RELIGIOUS LIBERTY. The United States adopted a policy of religious liberty partly because influential people, including Thomas Jefferson and James Madison, advocated it, but partly because the sheer number of competing religious groups in eighteenth-century America made the possibility of religious uniformity remote. The nation's subsequent success in upholding the principle undermined the old European idea that an established church and a political state reinforced each other and that neither could thrive alone. In place of Europeans' attribution of divine right to their monarchs, Americans developed a civil religion, granting quasi-religious status to the Constitution, the flag, and the founders, but leaving plenty of room for citizens to practice their diverse particular religions.
Colonial-era origins of American religious liberty are not hard to find. Separatist Puritans journeyed to the New World to escape religious persecution and in the expectation of finding a religious haven. Roger Williams, for whom the church was a purely spiritual phenomenon, detached religion from politics in early Rhode Island to prevent its political contamination. The Catholic founders of Maryland introduced a toleration law in 1649 for Christians of all types. William Penn's colony, Pennsylvania (1681), specified religious liberty not only for its original Quaker inhabitants but for all other settlers, and early became a shelter for Mennonites, Moravians, Baptists, and other dissenters from England and Germany.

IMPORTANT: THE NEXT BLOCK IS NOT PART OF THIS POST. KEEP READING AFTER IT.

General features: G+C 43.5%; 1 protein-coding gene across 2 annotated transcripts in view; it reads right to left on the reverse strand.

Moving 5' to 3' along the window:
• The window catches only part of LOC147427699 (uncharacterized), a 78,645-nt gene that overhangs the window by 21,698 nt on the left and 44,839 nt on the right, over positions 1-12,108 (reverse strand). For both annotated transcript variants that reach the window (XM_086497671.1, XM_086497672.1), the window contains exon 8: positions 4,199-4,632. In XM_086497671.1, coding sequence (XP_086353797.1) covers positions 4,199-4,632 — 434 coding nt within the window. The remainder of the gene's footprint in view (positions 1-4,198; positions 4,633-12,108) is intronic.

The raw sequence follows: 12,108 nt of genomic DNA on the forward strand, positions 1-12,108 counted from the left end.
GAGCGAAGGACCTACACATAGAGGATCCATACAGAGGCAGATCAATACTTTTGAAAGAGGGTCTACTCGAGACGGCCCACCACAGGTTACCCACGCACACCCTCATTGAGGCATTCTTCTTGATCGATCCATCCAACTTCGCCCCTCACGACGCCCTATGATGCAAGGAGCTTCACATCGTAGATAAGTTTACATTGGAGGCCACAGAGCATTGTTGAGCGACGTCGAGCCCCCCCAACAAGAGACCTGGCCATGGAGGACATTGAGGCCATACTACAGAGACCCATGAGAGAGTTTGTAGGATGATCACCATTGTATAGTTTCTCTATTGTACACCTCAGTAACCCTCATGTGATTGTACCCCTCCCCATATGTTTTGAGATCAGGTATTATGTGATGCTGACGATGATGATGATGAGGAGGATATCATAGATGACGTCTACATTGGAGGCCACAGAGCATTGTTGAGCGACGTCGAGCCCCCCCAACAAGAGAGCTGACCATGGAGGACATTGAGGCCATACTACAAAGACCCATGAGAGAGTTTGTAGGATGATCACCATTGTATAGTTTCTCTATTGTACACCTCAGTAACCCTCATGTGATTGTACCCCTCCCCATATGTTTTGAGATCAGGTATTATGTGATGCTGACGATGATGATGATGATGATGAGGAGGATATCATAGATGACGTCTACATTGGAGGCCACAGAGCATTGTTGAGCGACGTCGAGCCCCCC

These were no more than auguries, however, and it would be easy to overstate the degree of religious liberty in colonial America. The Church of England was established in Virginia and the Carolinas while the Congregationalist Church was established in most of New England. These establishments could be intolerant, as Massachusetts showed in executing four Quakers in 1659 and in hanging Salem's suspected witches in 1692–1693. Even after the Revolution, as the possibility of an Establishment disappeared, the widespread notion that America was a Protestant nation led to bursts of intense anti-Catholicism, in politics (the Know-Nothing Party) and in riots and the burning of Catholic churches and convents. Many churches, moreover, regarded religious liberty as a necessary evil rather than a positive good and looked forward to an era in which they would have spread their own particular brand of religious truth nationwide. Catholics themselves, despite recurrent persecution, sheltered under the American umbrella of religious liberty but aspired to a condition of Catholic unity, until Dignitatis Humanae, a document of the Second Vatican Council (1962– 1965) finally recognized religious liberty as a positive good.